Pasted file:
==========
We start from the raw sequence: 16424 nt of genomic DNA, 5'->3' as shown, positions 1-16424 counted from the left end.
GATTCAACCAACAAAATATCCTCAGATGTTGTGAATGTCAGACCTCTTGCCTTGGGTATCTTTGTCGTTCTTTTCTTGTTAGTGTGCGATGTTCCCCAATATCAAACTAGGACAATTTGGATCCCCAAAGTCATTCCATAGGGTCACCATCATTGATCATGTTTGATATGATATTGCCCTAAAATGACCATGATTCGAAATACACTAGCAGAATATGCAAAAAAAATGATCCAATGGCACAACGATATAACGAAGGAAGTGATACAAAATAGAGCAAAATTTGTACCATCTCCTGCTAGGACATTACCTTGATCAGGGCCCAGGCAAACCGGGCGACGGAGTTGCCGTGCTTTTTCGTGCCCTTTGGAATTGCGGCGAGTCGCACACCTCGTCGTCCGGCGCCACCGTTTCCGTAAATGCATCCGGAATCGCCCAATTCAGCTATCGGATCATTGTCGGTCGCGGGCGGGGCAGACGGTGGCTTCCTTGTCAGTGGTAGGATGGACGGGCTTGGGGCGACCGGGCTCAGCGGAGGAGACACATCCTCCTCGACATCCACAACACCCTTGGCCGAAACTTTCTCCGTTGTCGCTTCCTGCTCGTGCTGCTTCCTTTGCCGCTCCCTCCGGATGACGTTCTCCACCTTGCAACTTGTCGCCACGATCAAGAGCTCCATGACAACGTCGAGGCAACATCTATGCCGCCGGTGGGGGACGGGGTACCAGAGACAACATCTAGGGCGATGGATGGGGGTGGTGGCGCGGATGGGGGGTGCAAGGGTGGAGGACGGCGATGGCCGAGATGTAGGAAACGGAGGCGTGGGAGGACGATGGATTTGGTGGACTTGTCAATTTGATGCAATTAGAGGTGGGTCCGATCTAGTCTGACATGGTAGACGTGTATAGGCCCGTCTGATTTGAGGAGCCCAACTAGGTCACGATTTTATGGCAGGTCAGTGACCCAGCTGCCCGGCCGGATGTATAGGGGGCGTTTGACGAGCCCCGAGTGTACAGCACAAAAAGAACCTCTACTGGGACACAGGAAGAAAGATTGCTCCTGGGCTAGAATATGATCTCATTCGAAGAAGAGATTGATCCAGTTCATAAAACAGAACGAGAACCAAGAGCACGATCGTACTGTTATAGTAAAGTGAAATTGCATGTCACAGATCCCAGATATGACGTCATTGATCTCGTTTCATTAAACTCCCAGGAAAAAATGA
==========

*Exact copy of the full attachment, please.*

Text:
We start from the raw sequence: 16424 nt of genomic DNA, 5'->3' as shown, positions 1-16424 counted from the left end.
GATTCAACCAACAAAATATCCTCAGATGTTGTGAATGTCAGACCTCTTGCCTTGGGTATCTTTGTCGTTCTTTTCTTGTTAGTGTGCGATGTTCCCCAATATCAAACTAGGACAATTTGGATCCCCAAAGTCATTCCATAGGGTCACCATCATTGATCATGTTTGATATGATATTGCCCTAAAATGACCATGATTCGAAATACACTAGCAGAATATGCAAAAAAAATGATCCAATGGCACAACGATATAACGAAGGAAGTGATACAAAATAGAGCAAAATTTGTACCATCTCCTGCTAGGACATTACCTTGATCAGGGCCCAGGCAAACCGGGCGACGGAGTTGCCGTGCTTTTTCGTGCCCTTTGGAATTGCGGCGAGTCGCACACCTCGTCGTCCGGCGCCACCGTTTCCGTAAATGCATCCGGAATCGCCCAATTCAGCTATCGGATCATTGTCGGTCGCGGGCGGGGCAGACGGTGGCTTCCTTGTCAGTGGTAGGATGGACGGGCTTGGGGCGACCGGGCTCAGCGGAGGAGACACATCCTCCTCGACATCCACAACACCCTTGGCCGAAACTTTCTCCGTTGTCGCTTCCTGCTCGTGCTGCTTCCTTTGCCGCTCCCTCCGGATGACGTTCTCCACCTTGCAACTTGTCGCCACGATCAAGAGCTCCATGACAACGTCGAGGCAACATCTATGCCGCCGGTGGGGGACGGGGTACCAGAGACAACATCTAGGGCGATGGATGGGGGTGGTGGCGCGGATGGGGGGTGCAAGGGTGGAGGACGGCGATGGCCGAGATGTAGGAAACGGAGGCGTGGGAGGACGATGGATTTGGTGGACTTGTCAATTTGATGCAATTAGAGGTGGGTCCGATCTAGTCTGACATGGTAGACGTGTATAGGCCCGTCTGATTTGAGGAGCCCAACTAGGTCACGATTTTATGGCAGGTCAGTGACCCAGCTGCCCGGCCGGATGTATAGGGGGCGTTTGACGAGCCCCGAGTGTACAGCACAAAAAGAACCTCTACTGGGACACAGGAAGAAAGATTGCTCCTGGGCTAGAATATGATCTCATTCGAAGAAGAGATTGATCCAGTTCATAAAACAGAACGAGAACCAAGAGCACGATCGTACTGTTATAGTAAAGTGAAATTGCATGTCACAGATCCCAGATATGACGTCATTGATCTCGTTTCATTAAACTCCCAGGAAAAAATGA